Mombasa was so different from Nairobi. For starters, it is HOT. The elevation was sea level. The air was thick and the only breeze came from catching the wind in the back of the van (with our pop up roof!). Mombasa has a much greater feel of poverty (which is really saying a lot because there is such extreme poverty in Kenya). And, with that come certain feelings of keeping up with your safety. Our guides were always alert to when we needed to tuck away our cameras and to close the windows. Driving through Mombasa island Amina remarked "It's not poverty, it's disorganization". A very good and interesting perspective and, clearly one spoken from someone who has a passionate interest in seeing the potential for bringing change to her country.

We've been so busy and then so tired that I keep thinking I've hardly had a chance to talk with Stuart. I did remark to him that I imagined half the population of Kenya was under 18 because there are scads of children everywhere. We learned that in Mombasa the children are out of school right now because the teachers are on strike. College educated teachers earn an average of 140-180 a month. More than teachers in Moldova earn, but definitely worth striking over.

From the Island we went on to the South. To do that we had to take a ferry. I'm not even going to tell you how hot that was.

While we were sweating to death I saw a tuk-tuk (3 wheeled taxi car) full of roots and asked about those. Turns out they were Cassava-- a sweet root plant that's dug up and boiled or prepared with coconut or other things. It's a that means it's probably really good.

In the South we went to a handful of orphanages. This was the first time for us to see thatched roof houses in villages. The first stop was to Jacob's orphanage. He cares for 269 children and they have no.....NO....beds. In his previous communication to us he had asked for only half as many beds as he had children, saying they could share beds and we could go to provide beds to others in great need. His children (or "watoto") are absolutely precious. I can't wait to post pictures for you.

From the South we went to Old Town.-- which was the first town in Africa! We had lunch and went on to see more orphanages and even to meet with some local bed manufacturers.

Something I really had no idea about until we arrived is that 70 percent of Mombasa is Muslim. That was an entirely new experience to take in. That is an entirely separate blog....can't wait.

Our tireless guides took us to the North coast in the afternoon. I can't even think of how many orphanages we went to today. It was exhausting, but also....what's the word. Gosh, I don't know. We met so many who have enormous hearts and we are looking forward to seeing how God leads us to assist in their work.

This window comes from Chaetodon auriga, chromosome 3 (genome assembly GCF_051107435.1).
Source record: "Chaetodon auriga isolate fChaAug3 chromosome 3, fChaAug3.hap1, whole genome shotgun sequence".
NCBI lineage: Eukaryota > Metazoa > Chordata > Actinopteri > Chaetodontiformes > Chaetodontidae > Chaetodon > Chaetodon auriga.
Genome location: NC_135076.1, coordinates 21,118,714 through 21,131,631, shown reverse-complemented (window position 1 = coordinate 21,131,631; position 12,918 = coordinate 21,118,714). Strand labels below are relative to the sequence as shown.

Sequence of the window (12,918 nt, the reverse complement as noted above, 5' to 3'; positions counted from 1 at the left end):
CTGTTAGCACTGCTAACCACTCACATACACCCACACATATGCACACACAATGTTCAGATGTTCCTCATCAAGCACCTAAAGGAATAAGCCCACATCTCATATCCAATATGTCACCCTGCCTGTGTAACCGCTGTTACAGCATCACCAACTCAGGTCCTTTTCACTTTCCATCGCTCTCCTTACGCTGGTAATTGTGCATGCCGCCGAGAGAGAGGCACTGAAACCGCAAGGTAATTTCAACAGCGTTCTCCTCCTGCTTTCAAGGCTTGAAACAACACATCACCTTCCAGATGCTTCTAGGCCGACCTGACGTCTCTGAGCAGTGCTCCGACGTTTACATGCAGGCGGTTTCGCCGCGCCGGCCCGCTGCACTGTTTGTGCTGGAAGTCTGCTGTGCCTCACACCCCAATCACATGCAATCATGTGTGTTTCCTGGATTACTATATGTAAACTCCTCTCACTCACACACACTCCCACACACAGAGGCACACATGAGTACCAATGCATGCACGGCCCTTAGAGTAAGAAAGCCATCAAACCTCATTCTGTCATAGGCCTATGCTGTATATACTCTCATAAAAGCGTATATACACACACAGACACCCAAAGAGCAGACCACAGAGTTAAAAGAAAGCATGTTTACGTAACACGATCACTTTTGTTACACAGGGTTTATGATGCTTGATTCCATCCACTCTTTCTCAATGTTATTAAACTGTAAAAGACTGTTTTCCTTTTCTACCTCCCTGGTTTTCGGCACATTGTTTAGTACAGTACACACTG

Amina was the time keeper...I pleaded with her for a 4 minute break to be able to run and stick my toes into the Indian Ocean. Mishi helped talk her into it.

When we pulled up I saw the white sand, the locals...and a camel, of course!!!! I had actually changed my mind about taking the time to get out and just said I'd take a picture from the car. Amina was okay with that, but Mishi insisted we get out. I love Mishi.

As we went up to the camel the beach guy/camel owner/camel operator told me his name was George. Of course! That's such a camel name! :)

I really just wanted a picture with George. The locals had others things in mind. Before I knew it, Stuart had climbed on the back of the camel. There wasn't any way I was going to get on that skyscraper of a horse. Well, unless you could have heard the peer pressuring cries of the camel bookies "come on momma, get on with poppa" So, I did. I was in a long skirt and wasn't sure how to get on in a lady like fashion. I only put one leg over and the other I kept under me. That was a bad idea because I almost fell off when the camel stood up! Yeah, he stood up. Stuart thought it might just be a photo op, but oh no....we rode a CAMEL down the beach on the Indian Ocean! :) I screamed a couple of times---which was amusing to everyone on the ground. They don't strap you in or anything---I just kept wondering what the best way was to fall off a camel onto the sand from 12 feet in the air.

Thankfully I don't have that information for you. I do, however, know that you must lean far back and hold on tight when the giant beast goes down.

Sooooo...then we were off to meet with three more orphanage directors on our rush back to the airport for our flight back to Nairobi to Uganda tonight. Orphanage directors so badly need beds here that one director literally had us pick her up on the side of the road on our way back to the airport rather than miss her opportunity to get beds for her kids. Amazing.

So many stories. I'll stop for now. We're about to board to get to Uganda tonight. I hope there's not anyone sitting next to either of us. We. Are. Funky.

See you in the next blog,

Sunday, January 25, 2009

Barely live from Kenya

Hello friends...before you get alarmed, I simply mean to say we are wayyyy tired! At dinner I was too tuckered to cut my meat selection, so I just gave it to Stuart and had some taters (they looked a lot like pillows to me). :)

Today I feel like we drove all over Kenya to visit orphanages and talk about their bedding needs.